Vowels
IPA a ap at ak ã ɔ ɔk ɔ̃ ə o e i ɪɛn
Pe̍h-ōe-jī a ap at ak ah aⁿ ok oⁿ o o e eⁿ i ian eng
Revised TLPA a ap at ak ah aN oo ok ooN o o e eN i ian ing
TLPA a ap at ak ah ann oo ok oonn o o e enn i ian ing
Pumindian a ap at ak ah na oo ok noo o o e ne i ien ing
MLT a ab/ap ad/at ag/ak aq/ah va o og/ok vo ø ø e ve i ien eng
DT a āp/ap āt/at āk/ak āh/ah ann/aⁿ o ok onn/oⁿ or or e enn/eⁿ i ian/en ing
Taiwanese kana アア アア オオ オオ オオ ヲヲ エエ エエ イイ
zhuyin ㄚㆴ ㄚㆵ ㄚㆶ ㄚㆷ ㆦㆶ ㄧㄢ ㄧㄥ
example (traditional Chinese)













example (simplified Chinese)













Vowels
IPA ɪk ĩ ai au am ɔm ɔŋ ŋ̍ u ua ue uai uan ɨ (i)ũ
Pe̍h-ōe-jī ek iⁿ ai aiⁿ au am om m ong ng u oa oe oai oan i (i)uⁿ
Revised TLPA ik iN ai aiN au am om m ong ng u ua ue uai uan ir (i)uN
TLPA ik inn ai ainn au am om m ong ng u ua ue uai uan ir (i)unn
Pumindian ik ni ai nai au am om m ong ng u ua ue uai uan i n(i)u
MLT eg/ek vi ai vai au am om m ong ng u oa oe oai oan i v(i)u
DT ik inn/iⁿ ai ainn/aiⁿ au am om m ong ng u ua ue uai uan i (i)unn/uⁿ
Taiwanese kana エク イイ アイ アイ アウ アム オム オン ウウ ヲア ヲエ ウウ ウウ
zhuyin ㄧㆶ ㄨㄚ ㄨㆤ ㄨㄞ ㄨㄢ
example (traditional Chinese)














example (simplified Chinese)














Consonants
IPA p b m t n l k ɡ h tɕi ʑi tɕʰi ɕi ts dz tsʰ s
Pe̍h-ōe-jī p b ph m t th n nng l k g kh h chi ji chhi si ch j chh s
Revised TLPA p b ph m t th n nng l k g kh h zi ji ci si z j c s
TLPA p b ph m t th n nng l k g kh h zi ji ci si z j c s
Pumindian b bb p bb d t n lng l g gg k h zi li ci si z l c s
MLT p b ph m t th n nng l k g kh h ci ji chi si z j zh s
DT b bh p m d t n nng l g gh k h zi r ci si z r c s
Taiwanese kana パア バア パ̣ア マア タア タ̣ア ナア ヌン ラア カア ガア カ̣ア ハア チイ ジイ チ̣イ シイ ザア サ̣ サア
zhuyin ㄋㆭ
example (traditional Chinese)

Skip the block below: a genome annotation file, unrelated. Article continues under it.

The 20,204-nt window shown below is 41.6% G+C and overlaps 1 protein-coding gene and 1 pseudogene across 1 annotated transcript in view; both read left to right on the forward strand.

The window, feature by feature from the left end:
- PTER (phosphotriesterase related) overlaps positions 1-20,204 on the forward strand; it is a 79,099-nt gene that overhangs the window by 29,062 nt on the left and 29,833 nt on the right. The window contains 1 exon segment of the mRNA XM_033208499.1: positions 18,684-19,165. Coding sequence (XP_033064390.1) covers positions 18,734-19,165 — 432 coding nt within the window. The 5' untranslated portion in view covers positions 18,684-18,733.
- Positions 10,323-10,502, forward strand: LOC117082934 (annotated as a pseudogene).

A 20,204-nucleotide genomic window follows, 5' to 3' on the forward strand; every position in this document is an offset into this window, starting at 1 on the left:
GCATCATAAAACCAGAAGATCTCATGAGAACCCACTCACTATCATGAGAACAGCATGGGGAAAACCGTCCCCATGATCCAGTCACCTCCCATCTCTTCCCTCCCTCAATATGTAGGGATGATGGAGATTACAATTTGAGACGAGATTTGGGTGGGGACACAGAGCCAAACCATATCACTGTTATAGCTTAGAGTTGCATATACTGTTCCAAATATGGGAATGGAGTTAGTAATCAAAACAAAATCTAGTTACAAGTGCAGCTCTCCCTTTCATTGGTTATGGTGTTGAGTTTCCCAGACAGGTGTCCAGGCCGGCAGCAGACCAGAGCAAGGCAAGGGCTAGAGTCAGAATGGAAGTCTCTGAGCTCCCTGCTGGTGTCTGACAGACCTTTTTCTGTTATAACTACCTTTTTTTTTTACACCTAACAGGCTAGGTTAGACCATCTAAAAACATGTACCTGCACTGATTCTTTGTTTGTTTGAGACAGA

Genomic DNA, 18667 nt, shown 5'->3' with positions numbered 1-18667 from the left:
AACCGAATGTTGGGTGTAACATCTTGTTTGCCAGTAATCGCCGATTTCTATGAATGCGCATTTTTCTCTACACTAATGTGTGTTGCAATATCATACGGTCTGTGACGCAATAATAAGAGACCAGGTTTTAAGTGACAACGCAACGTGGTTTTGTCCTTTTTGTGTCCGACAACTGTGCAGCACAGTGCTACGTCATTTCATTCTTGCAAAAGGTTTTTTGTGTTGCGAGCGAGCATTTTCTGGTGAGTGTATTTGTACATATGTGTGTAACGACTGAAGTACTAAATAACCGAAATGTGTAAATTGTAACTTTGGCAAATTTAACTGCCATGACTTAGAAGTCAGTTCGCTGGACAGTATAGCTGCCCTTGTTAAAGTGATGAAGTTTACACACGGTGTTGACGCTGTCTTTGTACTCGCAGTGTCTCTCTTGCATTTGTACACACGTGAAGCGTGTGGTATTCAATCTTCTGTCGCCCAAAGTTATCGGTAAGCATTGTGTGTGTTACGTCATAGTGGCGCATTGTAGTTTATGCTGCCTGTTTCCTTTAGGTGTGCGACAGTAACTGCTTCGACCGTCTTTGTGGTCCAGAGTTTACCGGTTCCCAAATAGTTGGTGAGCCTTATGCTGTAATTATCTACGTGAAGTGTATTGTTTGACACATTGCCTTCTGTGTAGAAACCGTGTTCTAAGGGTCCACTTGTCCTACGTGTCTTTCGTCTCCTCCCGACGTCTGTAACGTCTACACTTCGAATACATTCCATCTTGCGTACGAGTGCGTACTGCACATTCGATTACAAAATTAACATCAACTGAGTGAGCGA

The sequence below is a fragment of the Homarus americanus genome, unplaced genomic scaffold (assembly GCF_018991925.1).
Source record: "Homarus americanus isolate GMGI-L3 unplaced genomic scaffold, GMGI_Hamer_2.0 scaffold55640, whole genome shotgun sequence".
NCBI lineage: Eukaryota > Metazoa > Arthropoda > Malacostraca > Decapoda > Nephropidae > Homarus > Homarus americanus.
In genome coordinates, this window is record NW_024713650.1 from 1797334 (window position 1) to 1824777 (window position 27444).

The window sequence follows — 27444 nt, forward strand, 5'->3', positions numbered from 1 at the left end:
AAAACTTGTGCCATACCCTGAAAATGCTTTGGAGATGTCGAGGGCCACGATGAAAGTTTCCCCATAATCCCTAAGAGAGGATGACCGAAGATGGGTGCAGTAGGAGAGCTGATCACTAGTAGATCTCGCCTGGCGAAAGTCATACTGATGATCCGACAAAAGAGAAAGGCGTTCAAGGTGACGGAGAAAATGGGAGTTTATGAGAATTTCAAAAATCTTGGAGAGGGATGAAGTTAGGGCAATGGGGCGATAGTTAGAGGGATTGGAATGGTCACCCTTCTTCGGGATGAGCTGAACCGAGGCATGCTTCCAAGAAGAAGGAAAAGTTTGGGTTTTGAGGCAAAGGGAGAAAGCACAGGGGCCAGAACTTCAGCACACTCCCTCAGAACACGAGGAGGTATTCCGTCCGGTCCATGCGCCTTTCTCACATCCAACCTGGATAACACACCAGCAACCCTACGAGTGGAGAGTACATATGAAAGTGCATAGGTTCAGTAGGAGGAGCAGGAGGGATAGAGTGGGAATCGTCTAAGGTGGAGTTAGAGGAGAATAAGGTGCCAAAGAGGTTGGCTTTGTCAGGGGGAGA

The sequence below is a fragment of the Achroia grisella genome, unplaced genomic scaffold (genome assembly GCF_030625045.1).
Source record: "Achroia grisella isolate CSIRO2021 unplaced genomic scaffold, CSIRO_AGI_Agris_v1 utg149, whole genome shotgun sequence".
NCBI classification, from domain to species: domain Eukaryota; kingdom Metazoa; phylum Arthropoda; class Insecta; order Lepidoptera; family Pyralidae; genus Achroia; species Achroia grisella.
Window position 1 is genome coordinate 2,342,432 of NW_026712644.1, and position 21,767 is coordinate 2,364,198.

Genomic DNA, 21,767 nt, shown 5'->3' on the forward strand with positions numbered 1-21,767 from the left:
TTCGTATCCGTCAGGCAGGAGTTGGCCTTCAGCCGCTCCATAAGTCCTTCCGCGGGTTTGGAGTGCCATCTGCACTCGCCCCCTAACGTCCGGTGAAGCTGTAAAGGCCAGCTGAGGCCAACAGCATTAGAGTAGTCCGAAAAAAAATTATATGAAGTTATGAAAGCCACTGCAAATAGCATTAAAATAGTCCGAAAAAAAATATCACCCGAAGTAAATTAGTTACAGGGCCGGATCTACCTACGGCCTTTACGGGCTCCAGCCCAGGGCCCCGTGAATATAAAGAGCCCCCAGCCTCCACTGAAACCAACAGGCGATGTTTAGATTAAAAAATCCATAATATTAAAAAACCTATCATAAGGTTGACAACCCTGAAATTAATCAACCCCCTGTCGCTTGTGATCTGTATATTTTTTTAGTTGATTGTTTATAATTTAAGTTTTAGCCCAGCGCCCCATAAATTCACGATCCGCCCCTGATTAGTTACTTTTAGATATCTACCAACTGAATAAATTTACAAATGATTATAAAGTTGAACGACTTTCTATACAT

example (simplified Chinese)




















Tones
IPA a˥˧ a˨˩ ap˩
at˩
ak˩
aʔ˩
a˧˥ a˥˧ ap˥
at˥
ak˥
aʔ˥
a˥˥
Pe̍h-ōe-jī a á à ap
at
ak
ah
â á ā a̍p
a̍t
a̍k
a̍h
  --a
Revised
TLPA
TLPA
a1 a2 a3 ap4
at4
ak4
ah4
a5 a2 (6=2) a7 ap8
at8
ak8
ah8
a9 a0
Pumindian ā ǎ à āp
āt
āk
āh
á ǎ â áp
át
ák
áh
   
MLT
af ar ax ab
ad
ag
aq
aa aar a ap
at
ak
ah
  ~a
DT a à â āp
āt
āk
āh
ǎ ä ā ap
at
ak
ah
á å/aj
Taiwanese kana
(normal vowels)
アア アアTaiwanese kana normal tone 2.png アアTaiwanese kana normal tone 3.png Taiwanese kana normal tone 4.png
Taiwanese kana normal tone 4.png
Taiwanese kana normal tone 4.png
Taiwanese kana normal tone 4.png
アアTaiwanese kana normal tone 5.png アアTaiwanese kana normal tone 3.png アアTaiwanese kana normal tone 7.png Taiwanese kana normal tone 8.png
Taiwanese kana normal tone 8.png
Taiwanese kana normal tone 8.png
Taiwanese kana normal tone 8.png
   
Taiwanese kana
(nasal vowels)
アアTaiwanese kana nasal tone 1.png アアTaiwanese kana nasal tone 2.png アアTaiwanese kana nasal tone 3.png Taiwanese kana nasal tone 4.png
Taiwanese kana nasal tone 4.png
Taiwanese kana nasal tone 4.png
Taiwanese kana nasal tone 4.png